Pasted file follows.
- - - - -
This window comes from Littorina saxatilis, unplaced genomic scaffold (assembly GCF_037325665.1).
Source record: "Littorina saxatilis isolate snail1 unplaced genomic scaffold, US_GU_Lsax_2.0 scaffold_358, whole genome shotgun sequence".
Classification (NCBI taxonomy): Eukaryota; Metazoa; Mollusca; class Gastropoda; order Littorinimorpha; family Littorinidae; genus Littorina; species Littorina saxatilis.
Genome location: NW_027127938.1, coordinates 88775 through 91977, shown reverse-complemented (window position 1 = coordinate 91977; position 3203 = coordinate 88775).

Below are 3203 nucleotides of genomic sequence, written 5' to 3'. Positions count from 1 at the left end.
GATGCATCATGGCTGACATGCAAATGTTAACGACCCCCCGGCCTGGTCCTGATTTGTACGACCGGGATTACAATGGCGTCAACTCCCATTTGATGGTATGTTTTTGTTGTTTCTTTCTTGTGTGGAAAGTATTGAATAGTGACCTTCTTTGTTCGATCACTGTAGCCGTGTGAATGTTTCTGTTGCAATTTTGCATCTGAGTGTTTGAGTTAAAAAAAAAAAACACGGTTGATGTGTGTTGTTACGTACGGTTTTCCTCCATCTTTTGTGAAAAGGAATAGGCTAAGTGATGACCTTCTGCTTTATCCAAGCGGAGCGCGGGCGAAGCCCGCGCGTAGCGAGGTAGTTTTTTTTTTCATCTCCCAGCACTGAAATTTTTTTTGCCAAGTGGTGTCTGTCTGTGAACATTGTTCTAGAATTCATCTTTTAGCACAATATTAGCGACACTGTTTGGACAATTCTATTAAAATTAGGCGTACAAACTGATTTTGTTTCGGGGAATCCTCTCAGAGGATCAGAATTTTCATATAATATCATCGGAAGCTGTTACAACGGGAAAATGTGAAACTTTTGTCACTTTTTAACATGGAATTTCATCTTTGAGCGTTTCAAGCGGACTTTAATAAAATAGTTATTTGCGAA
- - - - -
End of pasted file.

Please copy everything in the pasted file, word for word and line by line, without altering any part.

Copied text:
This window comes from Littorina saxatilis, unplaced genomic scaffold (assembly GCF_037325665.1).
Source record: "Littorina saxatilis isolate snail1 unplaced genomic scaffold, US_GU_Lsax_2.0 scaffold_358, whole genome shotgun sequence".
Classification (NCBI taxonomy): Eukaryota; Metazoa; Mollusca; class Gastropoda; order Littorinimorpha; family Littorinidae; genus Littorina; species Littorina saxatilis.
Genome location: NW_027127938.1, coordinates 88775 through 91977, shown reverse-complemented (window position 1 = coordinate 91977; position 3203 = coordinate 88775).

Below are 3203 nucleotides of genomic sequence, written 5' to 3'. Positions count from 1 at the left end.
GATGCATCATGGCTGACATGCAAATGTTAACGACCCCCCGGCCTGGTCCTGATTTGTACGACCGGGATTACAATGGCGTCAACTCCCATTTGATGGTATGTTTTTGTTGTTTCTTTCTTGTGTGGAAAGTATTGAATAGTGACCTTCTTTGTTCGATCACTGTAGCCGTGTGAATGTTTCTGTTGCAATTTTGCATCTGAGTGTTTGAGTTAAAAAAAAAAAACACGGTTGATGTGTGTTGTTACGTACGGTTTTCCTCCATCTTTTGTGAAAAGGAATAGGCTAAGTGATGACCTTCTGCTTTATCCAAGCGGAGCGCGGGCGAAGCCCGCGCGTAGCGAGGTAGTTTTTTTTTTCATCTCCCAGCACTGAAATTTTTTTTGCCAAGTGGTGTCTGTCTGTGAACATTGTTCTAGAATTCATCTTTTAGCACAATATTAGCGACACTGTTTGGACAATTCTATTAAAATTAGGCGTACAAACTGATTTTGTTTCGGGGAATCCTCTCAGAGGATCAGAATTTTCATATAATATCATCGGAAGCTGTTACAACGGGAAAATGTGAAACTTTTGTCACTTTTTAACATGGAATTTCATCTTTGAGCGTTTCAAGCGGACTTTAATAAAATAGTTATTTGCGAA